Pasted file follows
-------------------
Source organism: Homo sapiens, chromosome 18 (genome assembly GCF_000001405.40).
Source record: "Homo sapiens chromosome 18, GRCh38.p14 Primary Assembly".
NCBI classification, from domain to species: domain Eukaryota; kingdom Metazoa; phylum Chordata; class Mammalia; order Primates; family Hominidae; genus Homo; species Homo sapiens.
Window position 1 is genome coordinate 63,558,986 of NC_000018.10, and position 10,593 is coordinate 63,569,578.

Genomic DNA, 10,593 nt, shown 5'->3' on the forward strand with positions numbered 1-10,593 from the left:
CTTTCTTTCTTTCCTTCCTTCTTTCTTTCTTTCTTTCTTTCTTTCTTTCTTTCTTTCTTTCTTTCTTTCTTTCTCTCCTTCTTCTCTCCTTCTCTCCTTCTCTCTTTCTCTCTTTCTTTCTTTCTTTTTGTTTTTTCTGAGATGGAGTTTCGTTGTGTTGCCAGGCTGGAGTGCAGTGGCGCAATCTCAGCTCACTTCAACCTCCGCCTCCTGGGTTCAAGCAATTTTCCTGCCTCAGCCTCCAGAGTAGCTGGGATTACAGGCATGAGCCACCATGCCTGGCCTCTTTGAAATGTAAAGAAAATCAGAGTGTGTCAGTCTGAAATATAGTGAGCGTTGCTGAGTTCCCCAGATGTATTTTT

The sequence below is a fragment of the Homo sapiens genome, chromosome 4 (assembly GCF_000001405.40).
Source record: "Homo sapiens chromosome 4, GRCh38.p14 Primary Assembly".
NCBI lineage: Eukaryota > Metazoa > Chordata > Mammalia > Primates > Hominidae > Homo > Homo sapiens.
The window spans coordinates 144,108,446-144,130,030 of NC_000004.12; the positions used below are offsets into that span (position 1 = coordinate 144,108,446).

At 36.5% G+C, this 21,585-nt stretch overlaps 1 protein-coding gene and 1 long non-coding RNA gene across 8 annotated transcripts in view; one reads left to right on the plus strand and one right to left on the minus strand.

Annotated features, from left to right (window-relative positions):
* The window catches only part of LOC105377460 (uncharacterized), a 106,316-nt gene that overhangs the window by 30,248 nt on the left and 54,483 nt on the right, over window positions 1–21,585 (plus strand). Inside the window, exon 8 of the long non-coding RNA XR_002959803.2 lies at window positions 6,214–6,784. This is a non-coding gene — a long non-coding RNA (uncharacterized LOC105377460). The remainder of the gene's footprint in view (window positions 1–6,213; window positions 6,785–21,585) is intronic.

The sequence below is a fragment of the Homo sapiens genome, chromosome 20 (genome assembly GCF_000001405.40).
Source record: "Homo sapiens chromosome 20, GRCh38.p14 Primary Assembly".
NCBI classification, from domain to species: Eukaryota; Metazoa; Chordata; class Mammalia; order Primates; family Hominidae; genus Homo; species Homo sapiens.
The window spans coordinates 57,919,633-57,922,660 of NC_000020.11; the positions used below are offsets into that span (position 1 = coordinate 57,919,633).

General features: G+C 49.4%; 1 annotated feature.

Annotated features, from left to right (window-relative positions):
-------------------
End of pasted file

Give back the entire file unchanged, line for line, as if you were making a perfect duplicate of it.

Source organism: Homo sapiens, chromosome 18 (genome assembly GCF_000001405.40).
Source record: "Homo sapiens chromosome 18, GRCh38.p14 Primary Assembly".
NCBI classification, from domain to species: domain Eukaryota; kingdom Metazoa; phylum Chordata; class Mammalia; order Primates; family Hominidae; genus Homo; species Homo sapiens.
Window position 1 is genome coordinate 63,558,986 of NC_000018.10, and position 10,593 is coordinate 63,569,578.

Genomic DNA, 10,593 nt, shown 5'->3' on the forward strand with positions numbered 1-10,593 from the left:
CTTTCTTTCTTTCCTTCCTTCTTTCTTTCTTTCTTTCTTTCTTTCTTTCTTTCTTTCTTTCTTTCTTTCTTTCTCTCCTTCTTCTCTCCTTCTCTCCTTCTCTCTTTCTCTCTTTCTTTCTTTCTTTTTGTTTTTTCTGAGATGGAGTTTCGTTGTGTTGCCAGGCTGGAGTGCAGTGGCGCAATCTCAGCTCACTTCAACCTCCGCCTCCTGGGTTCAAGCAATTTTCCTGCCTCAGCCTCCAGAGTAGCTGGGATTACAGGCATGAGCCACCATGCCTGGCCTCTTTGAAATGTAAAGAAAATCAGAGTGTGTCAGTCTGAAATATAGTGAGCGTTGCTGAGTTCCCCAGATGTATTTTT

The sequence below is a fragment of the Homo sapiens genome, chromosome 4 (assembly GCF_000001405.40).
Source record: "Homo sapiens chromosome 4, GRCh38.p14 Primary Assembly".
NCBI lineage: Eukaryota > Metazoa > Chordata > Mammalia > Primates > Hominidae > Homo > Homo sapiens.
The window spans coordinates 144,108,446-144,130,030 of NC_000004.12; the positions used below are offsets into that span (position 1 = coordinate 144,108,446).

At 36.5% G+C, this 21,585-nt stretch overlaps 1 protein-coding gene and 1 long non-coding RNA gene across 8 annotated transcripts in view; one reads left to right on the plus strand and one right to left on the minus strand.

Annotated features, from left to right (window-relative positions):
* The window catches only part of LOC105377460 (uncharacterized), a 106,316-nt gene that overhangs the window by 30,248 nt on the left and 54,483 nt on the right, over window positions 1–21,585 (plus strand). Inside the window, exon 8 of the long non-coding RNA XR_002959803.2 lies at window positions 6,214–6,784. This is a non-coding gene — a long non-coding RNA (uncharacterized LOC105377460). The remainder of the gene's footprint in view (window positions 1–6,213; window positions 6,785–21,585) is intronic.

The sequence below is a fragment of the Homo sapiens genome, chromosome 20 (genome assembly GCF_000001405.40).
Source record: "Homo sapiens chromosome 20, GRCh38.p14 Primary Assembly".
NCBI classification, from domain to species: Eukaryota; Metazoa; Chordata; class Mammalia; order Primates; family Hominidae; genus Homo; species Homo sapiens.
The window spans coordinates 57,919,633-57,922,660 of NC_000020.11; the positions used below are offsets into that span (position 1 = coordinate 57,919,633).

General features: G+C 49.4%; 1 annotated feature.

Annotated features, from left to right (window-relative positions):